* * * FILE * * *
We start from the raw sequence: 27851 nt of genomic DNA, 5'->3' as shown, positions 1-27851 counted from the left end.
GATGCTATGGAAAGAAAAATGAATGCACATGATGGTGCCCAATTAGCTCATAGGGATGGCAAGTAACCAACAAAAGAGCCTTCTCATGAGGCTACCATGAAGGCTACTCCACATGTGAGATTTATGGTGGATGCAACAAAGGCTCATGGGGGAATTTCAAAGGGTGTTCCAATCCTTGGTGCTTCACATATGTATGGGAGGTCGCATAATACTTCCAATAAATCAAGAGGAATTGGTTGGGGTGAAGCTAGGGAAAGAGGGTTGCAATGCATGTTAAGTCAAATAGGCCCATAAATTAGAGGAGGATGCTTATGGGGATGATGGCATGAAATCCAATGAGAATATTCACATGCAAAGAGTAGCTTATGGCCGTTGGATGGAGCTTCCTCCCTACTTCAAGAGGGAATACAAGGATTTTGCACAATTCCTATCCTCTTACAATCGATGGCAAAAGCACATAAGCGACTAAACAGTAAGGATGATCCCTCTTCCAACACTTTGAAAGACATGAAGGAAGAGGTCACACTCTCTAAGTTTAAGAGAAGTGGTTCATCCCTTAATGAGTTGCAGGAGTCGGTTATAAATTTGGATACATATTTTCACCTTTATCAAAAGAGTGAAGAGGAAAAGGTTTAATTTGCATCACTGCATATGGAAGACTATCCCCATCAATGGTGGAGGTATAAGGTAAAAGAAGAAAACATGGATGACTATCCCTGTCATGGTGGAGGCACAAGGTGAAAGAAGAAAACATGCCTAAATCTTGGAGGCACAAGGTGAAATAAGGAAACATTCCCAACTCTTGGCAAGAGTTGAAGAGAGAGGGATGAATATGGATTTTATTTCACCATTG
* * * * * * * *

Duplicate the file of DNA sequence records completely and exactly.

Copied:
We start from the raw sequence: 27851 nt of genomic DNA, 5'->3' as shown, positions 1-27851 counted from the left end.
GATGCTATGGAAAGAAAAATGAATGCACATGATGGTGCCCAATTAGCTCATAGGGATGGCAAGTAACCAACAAAAGAGCCTTCTCATGAGGCTACCATGAAGGCTACTCCACATGTGAGATTTATGGTGGATGCAACAAAGGCTCATGGGGGAATTTCAAAGGGTGTTCCAATCCTTGGTGCTTCACATATGTATGGGAGGTCGCATAATACTTCCAATAAATCAAGAGGAATTGGTTGGGGTGAAGCTAGGGAAAGAGGGTTGCAATGCATGTTAAGTCAAATAGGCCCATAAATTAGAGGAGGATGCTTATGGGGATGATGGCATGAAATCCAATGAGAATATTCACATGCAAAGAGTAGCTTATGGCCGTTGGATGGAGCTTCCTCCCTACTTCAAGAGGGAATACAAGGATTTTGCACAATTCCTATCCTCTTACAATCGATGGCAAAAGCACATAAGCGACTAAACAGTAAGGATGATCCCTCTTCCAACACTTTGAAAGACATGAAGGAAGAGGTCACACTCTCTAAGTTTAAGAGAAGTGGTTCATCCCTTAATGAGTTGCAGGAGTCGGTTATAAATTTGGATACATATTTTCACCTTTATCAAAAGAGTGAAGAGGAAAAGGTTTAATTTGCATCACTGCATATGGAAGACTATCCCCATCAATGGTGGAGGTATAAGGTAAAAGAAGAAAACATGGATGACTATCCCTGTCATGGTGGAGGCACAAGGTGAAAGAAGAAAACATGCCTAAATCTTGGAGGCACAAGGTGAAATAAGGAAACATTCCCAACTCTTGGCAAGAGTTGAAGAGAGAGGGATGAATATGGATTTTATTTCACCATTG